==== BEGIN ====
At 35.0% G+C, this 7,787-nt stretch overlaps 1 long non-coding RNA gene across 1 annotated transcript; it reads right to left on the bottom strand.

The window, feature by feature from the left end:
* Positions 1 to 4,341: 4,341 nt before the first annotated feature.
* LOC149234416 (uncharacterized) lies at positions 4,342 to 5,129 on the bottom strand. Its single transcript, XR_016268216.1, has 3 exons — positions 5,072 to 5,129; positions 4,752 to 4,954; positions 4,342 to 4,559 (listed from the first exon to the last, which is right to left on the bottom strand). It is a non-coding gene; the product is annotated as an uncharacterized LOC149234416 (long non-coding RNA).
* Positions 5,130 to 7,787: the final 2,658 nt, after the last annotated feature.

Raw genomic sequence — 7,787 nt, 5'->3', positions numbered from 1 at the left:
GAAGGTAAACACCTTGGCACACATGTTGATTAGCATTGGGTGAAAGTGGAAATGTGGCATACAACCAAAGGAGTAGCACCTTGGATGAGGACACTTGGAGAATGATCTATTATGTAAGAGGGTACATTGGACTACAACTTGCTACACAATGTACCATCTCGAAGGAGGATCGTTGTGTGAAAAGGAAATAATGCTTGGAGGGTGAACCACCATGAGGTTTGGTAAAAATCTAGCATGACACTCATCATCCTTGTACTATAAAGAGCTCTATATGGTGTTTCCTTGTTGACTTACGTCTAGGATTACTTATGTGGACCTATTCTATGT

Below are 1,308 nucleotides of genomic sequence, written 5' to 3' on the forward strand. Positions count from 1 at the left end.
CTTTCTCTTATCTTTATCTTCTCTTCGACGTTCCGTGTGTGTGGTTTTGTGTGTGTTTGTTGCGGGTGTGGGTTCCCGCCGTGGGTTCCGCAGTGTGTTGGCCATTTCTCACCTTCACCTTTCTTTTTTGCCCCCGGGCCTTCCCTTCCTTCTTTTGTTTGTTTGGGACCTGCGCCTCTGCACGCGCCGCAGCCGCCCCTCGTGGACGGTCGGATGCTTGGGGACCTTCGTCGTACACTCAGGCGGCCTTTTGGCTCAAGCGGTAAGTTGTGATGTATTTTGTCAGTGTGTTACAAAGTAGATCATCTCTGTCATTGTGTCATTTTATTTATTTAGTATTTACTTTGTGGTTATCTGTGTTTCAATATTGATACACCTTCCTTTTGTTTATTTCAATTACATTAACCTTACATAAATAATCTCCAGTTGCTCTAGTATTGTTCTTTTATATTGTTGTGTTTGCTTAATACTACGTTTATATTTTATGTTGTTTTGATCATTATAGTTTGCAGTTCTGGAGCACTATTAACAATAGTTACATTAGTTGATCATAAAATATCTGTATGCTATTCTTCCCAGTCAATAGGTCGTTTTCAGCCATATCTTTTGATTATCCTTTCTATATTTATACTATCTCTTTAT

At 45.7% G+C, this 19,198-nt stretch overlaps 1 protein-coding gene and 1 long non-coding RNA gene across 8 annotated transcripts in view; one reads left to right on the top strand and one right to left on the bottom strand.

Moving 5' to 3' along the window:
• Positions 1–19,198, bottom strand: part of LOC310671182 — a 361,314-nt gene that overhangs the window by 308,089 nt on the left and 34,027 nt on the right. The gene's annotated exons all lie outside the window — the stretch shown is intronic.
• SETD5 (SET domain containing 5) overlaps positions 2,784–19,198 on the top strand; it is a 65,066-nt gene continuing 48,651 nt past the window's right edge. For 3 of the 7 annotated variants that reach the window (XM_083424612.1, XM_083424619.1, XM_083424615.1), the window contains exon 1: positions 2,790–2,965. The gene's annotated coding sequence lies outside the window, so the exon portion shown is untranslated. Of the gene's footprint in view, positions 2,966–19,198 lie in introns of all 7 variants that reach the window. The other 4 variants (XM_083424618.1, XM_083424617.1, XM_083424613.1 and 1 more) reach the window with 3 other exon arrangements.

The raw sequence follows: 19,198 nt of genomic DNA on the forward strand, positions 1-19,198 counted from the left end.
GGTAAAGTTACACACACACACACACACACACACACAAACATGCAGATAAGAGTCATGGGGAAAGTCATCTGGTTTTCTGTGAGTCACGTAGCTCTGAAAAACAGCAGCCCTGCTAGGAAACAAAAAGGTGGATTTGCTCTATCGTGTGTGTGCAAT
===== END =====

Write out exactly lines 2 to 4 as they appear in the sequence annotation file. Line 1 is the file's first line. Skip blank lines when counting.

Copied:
The window, feature by feature from the left end:
* Positions 1 to 4,341: 4,341 nt before the first annotated feature.
* LOC149234416 (uncharacterized) lies at positions 4,342 to 5,129 on the bottom strand. Its single transcript, XR_016268216.1, has 3 exons — positions 5,072 to 5,129; positions 4,752 to 4,954; positions 4,342 to 4,559 (listed from the first exon to the last, which is right to left on the bottom strand). It is a non-coding gene; the product is annotated as an uncharacterized LOC149234416 (long non-coding RNA).